In less than half a decade, internet connectivity has evolved from mainly existing in the world of personal computing devices to now being included in virtually all products. Today, internet connectivity can be found in cars, toys, machines, and even public infrastructure. While growth of embedded internet connectivity has been fast across many product and equipment categories, the most rapid expansion today is occurring in the Consumer Connected Device space. Home electronics, such as televisions, videogame consoles, set-top boxes, and DVD players, are incorporating internet connectivity, as are mobile consumer devices like e-readers, media players, tablets, and digital cameras. Rapid adoption of connected devices is being driven by consumers who require constant, real-time access to the internet.
However, it's no longer just the web and email that drive users to access the internet. Consumers today require web access for a variety of reasons including location based services, social networking, video / conference calls, application (app) use, gaming and entertainment, cloud computing services, and more. Simply stated, the internet has evolved, and the associated products and services offered by the web now form a core part of consumers' daily lives. Although the market for consumer connected devices is still in the early stages of development, initial product and service offerings have been very successful to date. In fact, e-readers, tablets, and connected-TVs are enjoying some of the highest adoption rates in the history of consumer electronics. With the world becoming increasingly dependent on the internet, the outlook for continuing connected device adoption is strong. In response to such strong demand, companies around the world are increasingly targeting and profiting from the connected device phenomenon.
Technology component suppliers (memory manufacturers, chip providers, etc) are forming relationships with device manufacturers and benefitting from the resulting industry growth while content/service/application providers are devising strategies and building ecosystems to spread their systems across multiple product categories. Meanwhile, telecommunications companies are devising new business models as they seek to connect multiple device categories to mobile networks. Going forward, more types of consumer devices will become internet-enabled, and new device categories will likely emerge as well (similar to the e-reader's emergence in 2008). As the world becomes increasingly connected, it will also be possible for many consumer devices to interact will open up new business models and services that will greatly benefit and simplify the lives of consumers, as well as offer vast profit opportunities to companies targeting the consumer connected device market. These factors, along with the high quality user experiences, are combining to drive rapid growth of consumer connected devices.
The global market for consumer connected devices will expand rapidly and enjoy a multiyear wave of growth as a result of strong demand from end-customers. Consumers seeking on-demand access to content and services are moving beyond traditional computing tools in order to reap the benefits of a "connected lifestyle." With the overall shift toward connected lifestyles becoming more pronounced, growth in the consumer connected device market will significantly outpace other, more traditional computing segments.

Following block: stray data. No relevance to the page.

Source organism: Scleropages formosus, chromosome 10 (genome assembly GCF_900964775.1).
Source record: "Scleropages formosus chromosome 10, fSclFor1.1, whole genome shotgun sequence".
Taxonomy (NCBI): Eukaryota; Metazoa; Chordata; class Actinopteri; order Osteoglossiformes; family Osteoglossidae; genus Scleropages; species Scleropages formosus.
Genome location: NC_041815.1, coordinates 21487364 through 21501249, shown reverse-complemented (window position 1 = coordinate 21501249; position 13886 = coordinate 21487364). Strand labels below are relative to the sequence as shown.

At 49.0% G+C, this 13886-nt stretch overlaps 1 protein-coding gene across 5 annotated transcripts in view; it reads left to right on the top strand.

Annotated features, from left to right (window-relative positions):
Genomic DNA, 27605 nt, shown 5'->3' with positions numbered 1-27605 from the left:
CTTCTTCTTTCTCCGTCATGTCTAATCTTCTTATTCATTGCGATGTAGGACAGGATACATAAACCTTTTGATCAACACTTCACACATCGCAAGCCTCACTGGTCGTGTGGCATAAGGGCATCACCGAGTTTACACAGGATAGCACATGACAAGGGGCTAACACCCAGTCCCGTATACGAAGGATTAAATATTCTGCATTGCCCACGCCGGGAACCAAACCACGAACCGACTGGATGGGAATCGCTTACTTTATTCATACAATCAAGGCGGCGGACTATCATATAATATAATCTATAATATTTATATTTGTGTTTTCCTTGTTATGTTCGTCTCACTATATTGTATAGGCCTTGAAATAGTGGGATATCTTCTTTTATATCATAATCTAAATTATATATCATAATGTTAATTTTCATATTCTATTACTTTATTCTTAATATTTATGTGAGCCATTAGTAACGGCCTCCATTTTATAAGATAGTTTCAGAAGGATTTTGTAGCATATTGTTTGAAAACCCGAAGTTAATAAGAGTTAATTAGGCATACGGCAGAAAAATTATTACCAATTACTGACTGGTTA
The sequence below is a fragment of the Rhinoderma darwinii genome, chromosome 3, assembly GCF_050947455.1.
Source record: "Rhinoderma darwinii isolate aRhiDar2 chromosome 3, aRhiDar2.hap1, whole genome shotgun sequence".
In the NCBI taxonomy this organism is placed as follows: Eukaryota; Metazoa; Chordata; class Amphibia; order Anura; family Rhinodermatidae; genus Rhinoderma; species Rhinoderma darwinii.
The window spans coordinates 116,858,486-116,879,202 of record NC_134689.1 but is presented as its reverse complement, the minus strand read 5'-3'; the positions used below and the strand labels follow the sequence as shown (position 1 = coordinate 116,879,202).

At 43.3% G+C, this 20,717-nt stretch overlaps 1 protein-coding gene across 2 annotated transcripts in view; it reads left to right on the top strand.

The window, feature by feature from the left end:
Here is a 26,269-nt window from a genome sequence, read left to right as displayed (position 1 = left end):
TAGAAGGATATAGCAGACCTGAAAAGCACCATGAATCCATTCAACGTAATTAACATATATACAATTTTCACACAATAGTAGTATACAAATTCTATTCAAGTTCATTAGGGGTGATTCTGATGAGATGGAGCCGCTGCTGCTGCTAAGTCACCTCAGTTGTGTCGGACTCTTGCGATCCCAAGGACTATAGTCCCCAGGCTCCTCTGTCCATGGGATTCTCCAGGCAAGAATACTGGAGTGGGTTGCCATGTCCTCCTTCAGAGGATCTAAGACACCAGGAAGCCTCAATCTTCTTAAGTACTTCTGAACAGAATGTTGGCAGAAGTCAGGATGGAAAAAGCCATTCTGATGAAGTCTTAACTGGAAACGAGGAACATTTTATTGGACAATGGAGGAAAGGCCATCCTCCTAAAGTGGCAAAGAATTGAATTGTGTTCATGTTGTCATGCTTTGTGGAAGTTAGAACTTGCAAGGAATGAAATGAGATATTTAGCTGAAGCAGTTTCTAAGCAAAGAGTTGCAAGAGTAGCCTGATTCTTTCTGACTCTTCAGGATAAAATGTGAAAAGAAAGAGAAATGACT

The following list summarizes some of the major themes and findings of our study.
1. Although the connected device space is a relatively young market, business models are evolving quickly and early movers with unique customer-oriented value-creating strate- Figure 1: Global Connected Device Shipment Forecast Global Consumer Connected Device Market Forecast Overview & Executive Summary and market share. Product differentiation has also emerged as a critical value-creating factor.
2. Stand-alone products with functions that can be easily incorporated into converged, multi-function devices face the most risk and uncertainty. The most threatened products include cameras, portable game systems, and certain camcorders since features of these devices are rapidly being matched by converged systems such as tablets and smartphones.
3. When it comes to the connected home and the connected consumer, WWAN and WLAN technologies currently dominate the marketplace. Simplicity, familiarity, and ease of integration and installation have made WLAN and WWAN the technologies of choice for consumers and device manufacturers.
4. The dynamics, standards, product requirements, and customer needs associated with connected devices differ from the competitive aspects which developed during the personal computing era. Power efficiency, functionality, ease-of-use, and many other factors have emerged as key elements driving connected device adoption. In response, a new group of industry players has appeared to address both the tech and connected device sector value chains.
5. In the connected device market, the physical product is only part of the revenue opportunity for device manufacturers. OEMs that bundle their products with access to unique value-adding content, services, and ecosystems will enjoy the largest returns on investments. Additionally, connected devices can offer OEMs increased customer and product knowledge. Utilizing and analyzing this information correctly will afford companies an opportunity to "lock" customers into their product and service ecosystems.
6. In response to strong end-user demand, shipments of consumer connected devices will rise from 262.1 million units in 2010 to 712.1 million units in 2015. This represents a compound annual growth rate of 22.1%. By 2015, the global installed base of consumer connected devices will reach 2.1 billion units.